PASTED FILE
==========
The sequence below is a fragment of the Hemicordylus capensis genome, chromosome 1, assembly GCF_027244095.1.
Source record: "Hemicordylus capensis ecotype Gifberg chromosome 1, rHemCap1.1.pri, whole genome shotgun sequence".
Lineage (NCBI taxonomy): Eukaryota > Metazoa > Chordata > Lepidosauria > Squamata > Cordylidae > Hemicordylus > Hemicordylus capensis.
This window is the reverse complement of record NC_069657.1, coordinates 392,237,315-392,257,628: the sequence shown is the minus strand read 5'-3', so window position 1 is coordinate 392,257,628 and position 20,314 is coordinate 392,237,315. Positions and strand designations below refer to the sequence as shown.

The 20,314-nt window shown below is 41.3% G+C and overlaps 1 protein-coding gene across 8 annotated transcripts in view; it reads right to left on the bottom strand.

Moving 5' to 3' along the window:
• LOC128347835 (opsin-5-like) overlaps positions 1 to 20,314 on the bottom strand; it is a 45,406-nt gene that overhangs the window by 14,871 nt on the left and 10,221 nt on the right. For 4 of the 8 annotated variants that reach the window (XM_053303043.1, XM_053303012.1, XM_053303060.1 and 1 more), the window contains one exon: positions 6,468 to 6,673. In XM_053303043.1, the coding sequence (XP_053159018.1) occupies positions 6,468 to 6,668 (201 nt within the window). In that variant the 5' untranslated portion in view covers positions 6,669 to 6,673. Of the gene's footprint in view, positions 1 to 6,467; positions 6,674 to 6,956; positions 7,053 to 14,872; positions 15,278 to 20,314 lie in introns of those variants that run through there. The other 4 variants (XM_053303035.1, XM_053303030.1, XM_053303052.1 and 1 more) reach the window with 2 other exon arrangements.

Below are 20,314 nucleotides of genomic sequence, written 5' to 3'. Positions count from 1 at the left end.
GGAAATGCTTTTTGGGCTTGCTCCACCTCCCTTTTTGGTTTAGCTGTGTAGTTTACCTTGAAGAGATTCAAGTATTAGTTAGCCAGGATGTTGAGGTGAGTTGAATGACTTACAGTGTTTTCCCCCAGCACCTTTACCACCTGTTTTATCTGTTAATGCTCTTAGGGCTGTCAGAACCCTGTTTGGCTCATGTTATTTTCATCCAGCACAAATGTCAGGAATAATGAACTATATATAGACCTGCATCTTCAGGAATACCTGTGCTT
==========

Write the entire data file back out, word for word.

The sequence below is a fragment of the Hemicordylus capensis genome, chromosome 1, assembly GCF_027244095.1.
Source record: "Hemicordylus capensis ecotype Gifberg chromosome 1, rHemCap1.1.pri, whole genome shotgun sequence".
Lineage (NCBI taxonomy): Eukaryota > Metazoa > Chordata > Lepidosauria > Squamata > Cordylidae > Hemicordylus > Hemicordylus capensis.
This window is the reverse complement of record NC_069657.1, coordinates 392,237,315-392,257,628: the sequence shown is the minus strand read 5'-3', so window position 1 is coordinate 392,257,628 and position 20,314 is coordinate 392,237,315. Positions and strand designations below refer to the sequence as shown.

The 20,314-nt window shown below is 41.3% G+C and overlaps 1 protein-coding gene across 8 annotated transcripts in view; it reads right to left on the bottom strand.

Moving 5' to 3' along the window:
• LOC128347835 (opsin-5-like) overlaps positions 1 to 20,314 on the bottom strand; it is a 45,406-nt gene that overhangs the window by 14,871 nt on the left and 10,221 nt on the right. For 4 of the 8 annotated variants that reach the window (XM_053303043.1, XM_053303012.1, XM_053303060.1 and 1 more), the window contains one exon: positions 6,468 to 6,673. In XM_053303043.1, the coding sequence (XP_053159018.1) occupies positions 6,468 to 6,668 (201 nt within the window). In that variant the 5' untranslated portion in view covers positions 6,669 to 6,673. Of the gene's footprint in view, positions 1 to 6,467; positions 6,674 to 6,956; positions 7,053 to 14,872; positions 15,278 to 20,314 lie in introns of those variants that run through there. The other 4 variants (XM_053303035.1, XM_053303030.1, XM_053303052.1 and 1 more) reach the window with 2 other exon arrangements.

Below are 20,314 nucleotides of genomic sequence, written 5' to 3'. Positions count from 1 at the left end.
GGAAATGCTTTTTGGGCTTGCTCCACCTCCCTTTTTGGTTTAGCTGTGTAGTTTACCTTGAAGAGATTCAAGTATTAGTTAGCCAGGATGTTGAGGTGAGTTGAATGACTTACAGTGTTTTCCCCCAGCACCTTTACCACCTGTTTTATCTGTTAATGCTCTTAGGGCTGTCAGAACCCTGTTTGGCTCATGTTATTTTCATCCAGCACAAATGTCAGGAATAATGAACTATATATAGACCTGCATCTTCAGGAATACCTGTGCTT